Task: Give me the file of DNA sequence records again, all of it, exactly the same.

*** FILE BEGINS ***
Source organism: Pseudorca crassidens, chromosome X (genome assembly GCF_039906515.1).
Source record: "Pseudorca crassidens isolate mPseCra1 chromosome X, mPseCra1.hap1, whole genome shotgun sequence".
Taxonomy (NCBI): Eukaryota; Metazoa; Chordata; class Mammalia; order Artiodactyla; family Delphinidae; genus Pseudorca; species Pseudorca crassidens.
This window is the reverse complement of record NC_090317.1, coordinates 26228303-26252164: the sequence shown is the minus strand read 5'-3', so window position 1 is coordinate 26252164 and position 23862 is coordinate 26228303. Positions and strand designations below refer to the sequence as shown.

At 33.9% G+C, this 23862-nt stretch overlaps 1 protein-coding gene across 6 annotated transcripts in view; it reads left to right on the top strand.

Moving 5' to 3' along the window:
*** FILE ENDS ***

Source organism: Pseudorca crassidens, chromosome X (genome assembly GCF_039906515.1).
Source record: "Pseudorca crassidens isolate mPseCra1 chromosome X, mPseCra1.hap1, whole genome shotgun sequence".
Taxonomy (NCBI): Eukaryota; Metazoa; Chordata; class Mammalia; order Artiodactyla; family Delphinidae; genus Pseudorca; species Pseudorca crassidens.
This window is the reverse complement of record NC_090317.1, coordinates 26228303-26252164: the sequence shown is the minus strand read 5'-3', so window position 1 is coordinate 26252164 and position 23862 is coordinate 26228303. Positions and strand designations below refer to the sequence as shown.

At 33.9% G+C, this 23862-nt stretch overlaps 1 protein-coding gene across 6 annotated transcripts in view; it reads left to right on the top strand.

Moving 5' to 3' along the window: